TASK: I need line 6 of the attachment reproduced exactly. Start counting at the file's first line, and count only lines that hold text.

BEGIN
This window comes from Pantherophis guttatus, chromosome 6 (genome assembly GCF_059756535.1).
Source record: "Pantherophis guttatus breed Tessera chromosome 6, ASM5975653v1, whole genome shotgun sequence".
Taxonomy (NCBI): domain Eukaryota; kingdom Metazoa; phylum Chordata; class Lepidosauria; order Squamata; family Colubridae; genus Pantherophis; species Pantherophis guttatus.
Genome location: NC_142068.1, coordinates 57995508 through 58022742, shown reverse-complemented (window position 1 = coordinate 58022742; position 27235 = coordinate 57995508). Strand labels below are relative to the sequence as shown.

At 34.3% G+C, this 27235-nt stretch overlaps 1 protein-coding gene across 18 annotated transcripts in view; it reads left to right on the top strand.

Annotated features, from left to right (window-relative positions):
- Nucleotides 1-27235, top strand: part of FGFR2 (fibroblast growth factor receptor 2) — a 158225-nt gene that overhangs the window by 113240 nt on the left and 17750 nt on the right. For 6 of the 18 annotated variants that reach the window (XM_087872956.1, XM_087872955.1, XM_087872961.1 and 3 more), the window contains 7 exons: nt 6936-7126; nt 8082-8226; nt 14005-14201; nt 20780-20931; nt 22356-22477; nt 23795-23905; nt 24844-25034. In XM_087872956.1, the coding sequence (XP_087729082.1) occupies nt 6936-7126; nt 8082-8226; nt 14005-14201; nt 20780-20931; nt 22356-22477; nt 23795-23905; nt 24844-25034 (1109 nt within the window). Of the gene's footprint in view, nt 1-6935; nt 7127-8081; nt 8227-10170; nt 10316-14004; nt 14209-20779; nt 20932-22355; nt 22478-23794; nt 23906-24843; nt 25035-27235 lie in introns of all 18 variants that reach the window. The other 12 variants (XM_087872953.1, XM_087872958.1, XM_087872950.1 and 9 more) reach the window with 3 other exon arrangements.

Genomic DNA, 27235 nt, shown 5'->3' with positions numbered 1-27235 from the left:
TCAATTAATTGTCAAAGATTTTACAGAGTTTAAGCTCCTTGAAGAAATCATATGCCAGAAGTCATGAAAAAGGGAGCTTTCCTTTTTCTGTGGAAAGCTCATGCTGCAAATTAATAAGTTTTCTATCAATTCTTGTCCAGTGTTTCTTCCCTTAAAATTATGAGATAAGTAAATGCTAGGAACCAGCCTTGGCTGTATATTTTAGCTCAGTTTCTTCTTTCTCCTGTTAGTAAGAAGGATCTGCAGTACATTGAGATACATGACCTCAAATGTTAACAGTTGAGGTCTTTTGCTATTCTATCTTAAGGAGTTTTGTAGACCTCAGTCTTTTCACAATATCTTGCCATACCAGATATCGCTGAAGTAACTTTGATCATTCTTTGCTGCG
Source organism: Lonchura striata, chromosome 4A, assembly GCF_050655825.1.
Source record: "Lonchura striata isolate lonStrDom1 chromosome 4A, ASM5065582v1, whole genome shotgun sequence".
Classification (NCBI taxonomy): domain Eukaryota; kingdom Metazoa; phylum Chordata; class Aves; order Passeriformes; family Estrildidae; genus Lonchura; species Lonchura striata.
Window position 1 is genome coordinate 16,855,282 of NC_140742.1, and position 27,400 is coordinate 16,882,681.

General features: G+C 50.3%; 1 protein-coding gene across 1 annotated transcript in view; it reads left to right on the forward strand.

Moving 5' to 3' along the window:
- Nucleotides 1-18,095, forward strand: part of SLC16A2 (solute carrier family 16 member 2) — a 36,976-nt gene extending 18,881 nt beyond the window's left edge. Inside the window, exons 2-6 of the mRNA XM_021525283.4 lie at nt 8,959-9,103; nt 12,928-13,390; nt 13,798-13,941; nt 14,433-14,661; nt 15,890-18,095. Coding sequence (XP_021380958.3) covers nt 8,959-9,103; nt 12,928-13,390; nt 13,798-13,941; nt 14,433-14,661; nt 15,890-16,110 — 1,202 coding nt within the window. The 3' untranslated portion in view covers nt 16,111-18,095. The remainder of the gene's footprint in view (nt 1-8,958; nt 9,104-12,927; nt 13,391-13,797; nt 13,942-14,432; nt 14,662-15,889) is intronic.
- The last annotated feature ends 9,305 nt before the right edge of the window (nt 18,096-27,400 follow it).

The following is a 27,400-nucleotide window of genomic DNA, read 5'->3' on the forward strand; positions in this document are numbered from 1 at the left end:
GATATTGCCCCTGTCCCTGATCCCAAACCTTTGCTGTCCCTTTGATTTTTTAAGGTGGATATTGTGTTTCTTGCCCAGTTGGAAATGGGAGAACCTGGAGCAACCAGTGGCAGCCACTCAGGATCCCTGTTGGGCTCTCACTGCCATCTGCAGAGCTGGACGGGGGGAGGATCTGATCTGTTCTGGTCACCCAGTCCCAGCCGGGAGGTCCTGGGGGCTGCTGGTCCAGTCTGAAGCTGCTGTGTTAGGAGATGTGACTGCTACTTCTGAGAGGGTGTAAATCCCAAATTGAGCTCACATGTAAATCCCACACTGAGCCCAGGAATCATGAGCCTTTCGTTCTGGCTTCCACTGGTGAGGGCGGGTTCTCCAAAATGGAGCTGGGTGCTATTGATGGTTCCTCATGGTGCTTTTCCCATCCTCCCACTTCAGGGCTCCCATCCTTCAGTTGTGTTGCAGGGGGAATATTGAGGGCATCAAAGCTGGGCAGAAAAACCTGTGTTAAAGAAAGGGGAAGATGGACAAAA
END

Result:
Annotated features, from left to right (window-relative positions):